Behold a remarkable re-creation of Ed Paschke's art studio | Art Review | Chicago Reader

Behold a remarkable re-creation of Ed Paschke's art studio 

The late, legendary Chicago Imagist's spirit is palpable in a remake of his Rogers Park studio at the just-opened Ed Paschke Art Center.

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The Ed Paschke Art Center's exhibit space includes a re-creation of the artist's beloved Rogers Park studio.

The Ed Paschke Art Center's exhibit space includes a re-creation of the artist's beloved Rogers Park studio.

Barbara Kinney Photography

Ed Paschke almost never took a vacation. The six days a week he spent at his Rogers Park studio painting the vibrant, haunting portraits that were his trademark was vacation enough, Paschke's son Marc once said. So special was the cluttered room on Howard Street that the artist called it the alchemist's lair.

After Paschke's death at age 65 in 2004, Marc meticulously photographed the studio and carefully packed up its contents, with the hope that a gallery might one day re-create the place his father, a key Chicago Imagist, most loved to be. The Ed Paschke Art Center, which opened in Jefferson Park late last month, has done just that: diligently reproduced the studio in all its divey, chaotic glory. Wood panels cover the walls. Fluorescent light fixtures, which the artist filtered to his liking using canvas strips, are overhead. One of Paschke's patterned button-down shirts hangs from the back of a chair in front of an easel that holds an unfinished painting of a boxer. Paschke's spirit is so present you half expect the artist to saunter into the scene, pluck a long brush from one of the repurposed Pringles cans, and sit down to work.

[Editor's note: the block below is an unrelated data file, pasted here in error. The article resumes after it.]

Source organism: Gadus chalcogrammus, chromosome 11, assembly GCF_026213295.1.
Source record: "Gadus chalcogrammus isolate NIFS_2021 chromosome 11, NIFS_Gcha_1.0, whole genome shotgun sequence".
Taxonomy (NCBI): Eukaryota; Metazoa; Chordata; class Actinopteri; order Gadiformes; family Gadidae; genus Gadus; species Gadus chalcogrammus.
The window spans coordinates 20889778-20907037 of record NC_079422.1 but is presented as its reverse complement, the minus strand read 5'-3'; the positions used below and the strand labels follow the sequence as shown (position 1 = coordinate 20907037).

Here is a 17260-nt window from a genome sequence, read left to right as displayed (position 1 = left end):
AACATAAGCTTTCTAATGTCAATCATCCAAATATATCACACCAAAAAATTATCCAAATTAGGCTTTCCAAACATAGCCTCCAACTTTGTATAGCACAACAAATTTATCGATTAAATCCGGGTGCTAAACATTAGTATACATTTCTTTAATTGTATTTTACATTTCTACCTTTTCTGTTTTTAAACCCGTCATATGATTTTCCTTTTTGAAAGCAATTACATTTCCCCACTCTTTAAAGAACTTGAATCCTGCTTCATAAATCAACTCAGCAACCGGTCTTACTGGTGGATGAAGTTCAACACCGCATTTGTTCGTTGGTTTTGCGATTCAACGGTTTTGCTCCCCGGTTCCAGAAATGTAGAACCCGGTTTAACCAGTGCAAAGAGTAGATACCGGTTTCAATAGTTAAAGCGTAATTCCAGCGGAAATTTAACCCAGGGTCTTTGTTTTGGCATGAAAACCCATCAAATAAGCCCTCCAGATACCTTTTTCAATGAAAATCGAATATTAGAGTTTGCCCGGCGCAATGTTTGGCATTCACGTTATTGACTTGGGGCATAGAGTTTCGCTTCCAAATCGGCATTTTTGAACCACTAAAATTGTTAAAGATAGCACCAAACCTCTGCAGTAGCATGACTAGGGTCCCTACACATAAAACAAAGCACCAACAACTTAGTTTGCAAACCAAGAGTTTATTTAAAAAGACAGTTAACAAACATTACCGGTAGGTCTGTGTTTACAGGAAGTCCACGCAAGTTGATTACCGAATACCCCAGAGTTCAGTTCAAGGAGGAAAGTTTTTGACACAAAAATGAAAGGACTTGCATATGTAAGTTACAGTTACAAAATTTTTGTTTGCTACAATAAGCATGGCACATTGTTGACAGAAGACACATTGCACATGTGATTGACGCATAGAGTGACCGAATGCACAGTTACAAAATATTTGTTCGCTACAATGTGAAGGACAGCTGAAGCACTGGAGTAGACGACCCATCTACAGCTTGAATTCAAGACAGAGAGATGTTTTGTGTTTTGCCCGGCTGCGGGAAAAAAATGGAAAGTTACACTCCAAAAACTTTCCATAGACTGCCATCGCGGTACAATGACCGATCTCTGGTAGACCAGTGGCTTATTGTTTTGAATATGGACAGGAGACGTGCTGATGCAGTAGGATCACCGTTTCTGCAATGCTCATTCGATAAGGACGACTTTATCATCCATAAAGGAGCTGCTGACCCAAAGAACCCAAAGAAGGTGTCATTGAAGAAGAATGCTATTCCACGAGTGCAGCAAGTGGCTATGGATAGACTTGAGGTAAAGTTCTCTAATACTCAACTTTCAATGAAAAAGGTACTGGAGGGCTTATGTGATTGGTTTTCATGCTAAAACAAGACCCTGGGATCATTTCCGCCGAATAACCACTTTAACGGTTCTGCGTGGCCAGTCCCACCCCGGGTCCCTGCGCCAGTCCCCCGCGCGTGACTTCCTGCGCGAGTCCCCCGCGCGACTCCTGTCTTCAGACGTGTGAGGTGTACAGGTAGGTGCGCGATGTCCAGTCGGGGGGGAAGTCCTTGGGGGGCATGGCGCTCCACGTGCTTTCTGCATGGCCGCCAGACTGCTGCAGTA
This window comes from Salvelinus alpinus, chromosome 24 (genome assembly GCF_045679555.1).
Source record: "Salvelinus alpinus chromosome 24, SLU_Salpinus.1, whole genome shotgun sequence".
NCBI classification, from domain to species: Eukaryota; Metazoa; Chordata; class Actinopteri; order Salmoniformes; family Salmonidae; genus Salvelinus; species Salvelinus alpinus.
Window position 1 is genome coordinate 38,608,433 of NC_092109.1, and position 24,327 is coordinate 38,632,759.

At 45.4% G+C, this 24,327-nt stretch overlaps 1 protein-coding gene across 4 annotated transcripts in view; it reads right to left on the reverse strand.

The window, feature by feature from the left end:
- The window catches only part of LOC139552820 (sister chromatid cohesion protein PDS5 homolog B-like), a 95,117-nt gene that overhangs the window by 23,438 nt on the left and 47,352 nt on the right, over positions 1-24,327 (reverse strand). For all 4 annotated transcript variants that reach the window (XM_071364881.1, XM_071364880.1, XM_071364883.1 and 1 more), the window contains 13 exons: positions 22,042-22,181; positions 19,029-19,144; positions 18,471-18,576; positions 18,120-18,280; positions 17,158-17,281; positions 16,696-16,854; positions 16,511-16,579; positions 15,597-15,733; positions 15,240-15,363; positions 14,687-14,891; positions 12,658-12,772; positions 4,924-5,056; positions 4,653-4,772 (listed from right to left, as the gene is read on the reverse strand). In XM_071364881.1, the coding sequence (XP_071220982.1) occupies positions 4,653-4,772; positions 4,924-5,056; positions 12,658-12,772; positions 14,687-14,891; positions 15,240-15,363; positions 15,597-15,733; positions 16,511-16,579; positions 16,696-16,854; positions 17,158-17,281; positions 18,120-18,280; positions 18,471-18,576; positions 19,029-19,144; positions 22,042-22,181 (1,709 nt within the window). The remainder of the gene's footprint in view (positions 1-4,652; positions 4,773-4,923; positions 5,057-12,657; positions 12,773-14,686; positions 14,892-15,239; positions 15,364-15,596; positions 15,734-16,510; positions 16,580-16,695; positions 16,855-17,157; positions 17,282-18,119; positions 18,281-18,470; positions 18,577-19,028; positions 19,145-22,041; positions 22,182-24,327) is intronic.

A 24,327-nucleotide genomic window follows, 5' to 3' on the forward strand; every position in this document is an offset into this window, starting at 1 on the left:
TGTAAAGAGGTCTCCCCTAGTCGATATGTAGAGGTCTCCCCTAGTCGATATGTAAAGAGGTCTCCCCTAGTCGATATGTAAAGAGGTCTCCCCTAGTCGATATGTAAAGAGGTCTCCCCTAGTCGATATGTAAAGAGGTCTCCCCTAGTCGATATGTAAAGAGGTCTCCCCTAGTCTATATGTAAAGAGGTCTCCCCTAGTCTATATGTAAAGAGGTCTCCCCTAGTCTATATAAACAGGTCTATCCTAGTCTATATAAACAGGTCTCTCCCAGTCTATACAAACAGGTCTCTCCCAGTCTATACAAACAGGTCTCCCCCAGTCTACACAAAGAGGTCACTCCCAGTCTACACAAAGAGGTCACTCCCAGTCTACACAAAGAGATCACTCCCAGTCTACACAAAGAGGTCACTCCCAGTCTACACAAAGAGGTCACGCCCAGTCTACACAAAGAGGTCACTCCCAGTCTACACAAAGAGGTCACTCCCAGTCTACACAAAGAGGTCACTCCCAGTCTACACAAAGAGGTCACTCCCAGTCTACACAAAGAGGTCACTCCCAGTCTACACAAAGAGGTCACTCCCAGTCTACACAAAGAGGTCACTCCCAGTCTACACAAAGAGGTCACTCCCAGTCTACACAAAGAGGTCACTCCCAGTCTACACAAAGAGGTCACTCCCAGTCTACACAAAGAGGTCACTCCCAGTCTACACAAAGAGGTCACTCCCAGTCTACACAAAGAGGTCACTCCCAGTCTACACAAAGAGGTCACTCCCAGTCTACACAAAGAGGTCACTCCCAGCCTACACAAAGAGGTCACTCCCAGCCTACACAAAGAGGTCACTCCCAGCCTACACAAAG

Paschke's unconventional constellation of influences can be gleaned from the ephemera on display: images of Grace Jones, Geraldo, David Bowie, Mr. Rogers, Divine; a 1980s ad for Japanese fashion designer Hanae Mori; a rainbow Howlin' Wolf gig poster; an Egyptian sarcophagus paperweight; lucha libre masks; toy guns; a pair of Air Jordans.

Business cards and notes pinned to cork boards and taped to the studio door offer clues to Paschke's professional and personal life. Close observers will see Jeff Koons's (artfully obscured) phone number, as well as a date marked on Paschke's calendar when he planned to fly to San Francisco to meet his first grandchild. Sadly, he'd never get the chance.

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